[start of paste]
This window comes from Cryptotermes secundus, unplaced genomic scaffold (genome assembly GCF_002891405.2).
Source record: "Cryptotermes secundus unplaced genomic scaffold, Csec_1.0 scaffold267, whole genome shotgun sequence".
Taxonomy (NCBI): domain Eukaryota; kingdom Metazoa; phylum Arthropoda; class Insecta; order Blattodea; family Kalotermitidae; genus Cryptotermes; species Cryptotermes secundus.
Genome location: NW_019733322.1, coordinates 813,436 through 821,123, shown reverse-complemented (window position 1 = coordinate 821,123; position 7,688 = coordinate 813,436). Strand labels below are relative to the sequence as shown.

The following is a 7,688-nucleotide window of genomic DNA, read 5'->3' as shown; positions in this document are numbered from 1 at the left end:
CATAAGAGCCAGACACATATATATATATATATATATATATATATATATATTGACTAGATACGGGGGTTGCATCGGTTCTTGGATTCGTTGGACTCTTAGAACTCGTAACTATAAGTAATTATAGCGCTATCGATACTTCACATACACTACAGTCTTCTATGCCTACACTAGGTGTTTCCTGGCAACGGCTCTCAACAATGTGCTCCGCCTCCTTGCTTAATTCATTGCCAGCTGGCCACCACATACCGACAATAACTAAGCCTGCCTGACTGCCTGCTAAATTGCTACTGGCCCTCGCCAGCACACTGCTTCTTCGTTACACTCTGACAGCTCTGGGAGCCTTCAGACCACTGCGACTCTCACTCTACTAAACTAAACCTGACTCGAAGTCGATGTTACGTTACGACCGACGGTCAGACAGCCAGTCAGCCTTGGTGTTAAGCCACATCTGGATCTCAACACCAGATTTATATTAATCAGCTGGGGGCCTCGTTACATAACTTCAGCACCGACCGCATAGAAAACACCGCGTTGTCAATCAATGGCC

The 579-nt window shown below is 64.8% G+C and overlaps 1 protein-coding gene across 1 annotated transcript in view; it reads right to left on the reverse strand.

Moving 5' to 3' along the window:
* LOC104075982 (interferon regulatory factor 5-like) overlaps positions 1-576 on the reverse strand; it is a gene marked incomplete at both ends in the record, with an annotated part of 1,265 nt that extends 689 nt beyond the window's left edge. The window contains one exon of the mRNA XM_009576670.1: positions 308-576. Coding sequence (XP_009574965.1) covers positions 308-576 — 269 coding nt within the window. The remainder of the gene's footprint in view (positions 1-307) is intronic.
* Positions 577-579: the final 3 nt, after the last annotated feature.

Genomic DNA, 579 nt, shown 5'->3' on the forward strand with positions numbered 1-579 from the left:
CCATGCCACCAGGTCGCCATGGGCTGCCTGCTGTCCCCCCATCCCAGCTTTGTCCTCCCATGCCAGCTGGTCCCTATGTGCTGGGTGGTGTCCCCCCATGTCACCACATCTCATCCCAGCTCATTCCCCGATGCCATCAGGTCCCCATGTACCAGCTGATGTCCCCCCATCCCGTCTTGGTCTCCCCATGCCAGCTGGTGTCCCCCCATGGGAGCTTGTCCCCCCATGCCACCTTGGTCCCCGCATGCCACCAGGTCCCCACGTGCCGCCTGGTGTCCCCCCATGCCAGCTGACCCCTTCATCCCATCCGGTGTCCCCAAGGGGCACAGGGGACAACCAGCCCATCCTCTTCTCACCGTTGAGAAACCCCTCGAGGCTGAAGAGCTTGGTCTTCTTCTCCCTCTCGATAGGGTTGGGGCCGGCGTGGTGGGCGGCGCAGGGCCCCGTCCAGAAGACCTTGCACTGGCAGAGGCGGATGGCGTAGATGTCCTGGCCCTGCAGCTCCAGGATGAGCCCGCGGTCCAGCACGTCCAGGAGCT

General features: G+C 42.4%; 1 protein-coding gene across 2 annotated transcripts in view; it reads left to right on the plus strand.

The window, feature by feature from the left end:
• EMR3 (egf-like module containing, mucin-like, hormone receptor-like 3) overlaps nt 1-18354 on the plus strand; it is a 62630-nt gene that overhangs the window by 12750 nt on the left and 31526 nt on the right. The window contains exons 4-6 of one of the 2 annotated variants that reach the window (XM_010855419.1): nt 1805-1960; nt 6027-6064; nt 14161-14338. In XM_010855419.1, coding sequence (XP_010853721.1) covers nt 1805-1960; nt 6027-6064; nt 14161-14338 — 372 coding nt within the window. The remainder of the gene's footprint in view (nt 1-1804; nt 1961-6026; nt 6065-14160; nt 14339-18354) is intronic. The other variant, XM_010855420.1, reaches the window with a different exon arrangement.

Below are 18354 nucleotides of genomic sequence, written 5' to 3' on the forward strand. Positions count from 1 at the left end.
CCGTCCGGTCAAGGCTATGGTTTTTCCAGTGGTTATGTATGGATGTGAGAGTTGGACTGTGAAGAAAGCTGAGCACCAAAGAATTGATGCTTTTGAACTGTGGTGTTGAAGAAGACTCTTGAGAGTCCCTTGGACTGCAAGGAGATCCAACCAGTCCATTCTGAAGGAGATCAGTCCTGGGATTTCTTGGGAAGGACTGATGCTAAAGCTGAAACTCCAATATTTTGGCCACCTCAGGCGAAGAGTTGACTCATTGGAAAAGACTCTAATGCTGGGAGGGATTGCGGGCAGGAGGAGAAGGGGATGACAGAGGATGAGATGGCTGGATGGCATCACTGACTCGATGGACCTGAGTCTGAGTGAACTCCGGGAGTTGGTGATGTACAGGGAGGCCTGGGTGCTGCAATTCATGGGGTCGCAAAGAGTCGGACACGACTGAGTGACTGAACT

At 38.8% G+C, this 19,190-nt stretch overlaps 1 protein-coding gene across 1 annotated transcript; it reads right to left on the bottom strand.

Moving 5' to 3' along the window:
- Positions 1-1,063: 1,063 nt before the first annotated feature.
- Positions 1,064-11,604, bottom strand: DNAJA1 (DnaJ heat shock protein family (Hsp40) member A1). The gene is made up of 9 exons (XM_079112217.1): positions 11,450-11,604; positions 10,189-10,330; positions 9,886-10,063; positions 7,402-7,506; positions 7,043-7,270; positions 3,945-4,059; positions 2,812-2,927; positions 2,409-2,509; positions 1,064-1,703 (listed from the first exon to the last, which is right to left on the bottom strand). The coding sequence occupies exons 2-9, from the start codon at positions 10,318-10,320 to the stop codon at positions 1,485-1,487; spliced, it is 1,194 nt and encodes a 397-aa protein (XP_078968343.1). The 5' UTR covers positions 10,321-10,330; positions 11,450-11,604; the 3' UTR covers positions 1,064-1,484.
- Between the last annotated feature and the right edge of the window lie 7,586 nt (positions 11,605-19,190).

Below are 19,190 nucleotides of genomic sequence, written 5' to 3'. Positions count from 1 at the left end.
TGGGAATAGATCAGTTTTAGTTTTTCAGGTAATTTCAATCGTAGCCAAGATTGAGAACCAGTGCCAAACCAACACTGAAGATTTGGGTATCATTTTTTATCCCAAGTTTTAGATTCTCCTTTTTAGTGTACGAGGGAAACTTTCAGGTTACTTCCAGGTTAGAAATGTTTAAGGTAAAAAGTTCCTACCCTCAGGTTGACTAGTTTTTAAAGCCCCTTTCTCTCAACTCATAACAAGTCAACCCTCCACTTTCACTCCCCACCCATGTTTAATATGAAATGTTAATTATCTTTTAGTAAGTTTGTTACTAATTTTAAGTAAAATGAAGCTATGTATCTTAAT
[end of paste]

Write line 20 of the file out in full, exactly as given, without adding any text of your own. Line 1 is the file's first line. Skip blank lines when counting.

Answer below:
- Positions 1-1,063: 1,063 nt before the first annotated feature.